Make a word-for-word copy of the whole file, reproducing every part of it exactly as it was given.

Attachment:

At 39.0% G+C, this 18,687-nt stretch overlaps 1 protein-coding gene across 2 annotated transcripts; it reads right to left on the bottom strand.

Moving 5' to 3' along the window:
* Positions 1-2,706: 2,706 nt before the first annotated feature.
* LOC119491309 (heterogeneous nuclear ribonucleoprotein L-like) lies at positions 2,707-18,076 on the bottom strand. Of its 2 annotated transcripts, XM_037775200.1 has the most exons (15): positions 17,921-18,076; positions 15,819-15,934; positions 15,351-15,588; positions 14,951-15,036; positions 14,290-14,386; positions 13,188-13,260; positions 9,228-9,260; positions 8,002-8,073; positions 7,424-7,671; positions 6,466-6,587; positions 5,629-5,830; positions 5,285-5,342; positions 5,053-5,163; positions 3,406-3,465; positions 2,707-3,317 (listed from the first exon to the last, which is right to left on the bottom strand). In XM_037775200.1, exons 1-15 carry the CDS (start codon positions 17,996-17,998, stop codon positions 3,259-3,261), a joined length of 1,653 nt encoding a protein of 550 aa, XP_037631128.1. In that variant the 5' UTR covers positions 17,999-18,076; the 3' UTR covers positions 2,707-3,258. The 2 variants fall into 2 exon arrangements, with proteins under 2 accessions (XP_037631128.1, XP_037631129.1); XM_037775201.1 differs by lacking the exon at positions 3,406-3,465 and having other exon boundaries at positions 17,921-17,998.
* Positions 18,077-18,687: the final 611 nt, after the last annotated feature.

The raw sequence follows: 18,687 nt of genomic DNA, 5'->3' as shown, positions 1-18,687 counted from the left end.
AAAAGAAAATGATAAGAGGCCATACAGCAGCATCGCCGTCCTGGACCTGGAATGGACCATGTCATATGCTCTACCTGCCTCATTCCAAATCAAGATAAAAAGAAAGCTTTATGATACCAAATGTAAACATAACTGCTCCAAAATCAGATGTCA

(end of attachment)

At 39.0% G+C, this 18,687-nt stretch overlaps 1 protein-coding gene across 2 annotated transcripts; it reads right to left on the bottom strand.

Moving 5' to 3' along the window:
* Positions 1-2,706: 2,706 nt before the first annotated feature.
* LOC119491309 (heterogeneous nuclear ribonucleoprotein L-like) lies at positions 2,707-18,076 on the bottom strand. Of its 2 annotated transcripts, XM_037775200.1 has the most exons (15): positions 17,921-18,076; positions 15,819-15,934; positions 15,351-15,588; positions 14,951-15,036; positions 14,290-14,386; positions 13,188-13,260; positions 9,228-9,260; positions 8,002-8,073; positions 7,424-7,671; positions 6,466-6,587; positions 5,629-5,830; positions 5,285-5,342; positions 5,053-5,163; positions 3,406-3,465; positions 2,707-3,317 (listed from the first exon to the last, which is right to left on the bottom strand). In XM_037775200.1, exons 1-15 carry the CDS (start codon positions 17,996-17,998, stop codon positions 3,259-3,261), a joined length of 1,653 nt encoding a protein of 550 aa, XP_037631128.1. In that variant the 5' UTR covers positions 17,999-18,076; the 3' UTR covers positions 2,707-3,258. The 2 variants fall into 2 exon arrangements, with proteins under 2 accessions (XP_037631128.1, XP_037631129.1); XM_037775201.1 differs by lacking the exon at positions 3,406-3,465 and having other exon boundaries at positions 17,921-17,998.
* Positions 18,077-18,687: the final 611 nt, after the last annotated feature.

The raw sequence follows: 18,687 nt of genomic DNA, 5'->3' as shown, positions 1-18,687 counted from the left end.
AAAAGAAAATGATAAGAGGCCATACAGCAGCATCGCCGTCCTGGACCTGGAATGGACCATGTCATATGCTCTACCTGCCTCATTCCAAATCAAGATAAAAAGAAAGCTTTATGATACCAAATGTAAACATAACTGCTCCAAAATCAGATGTCA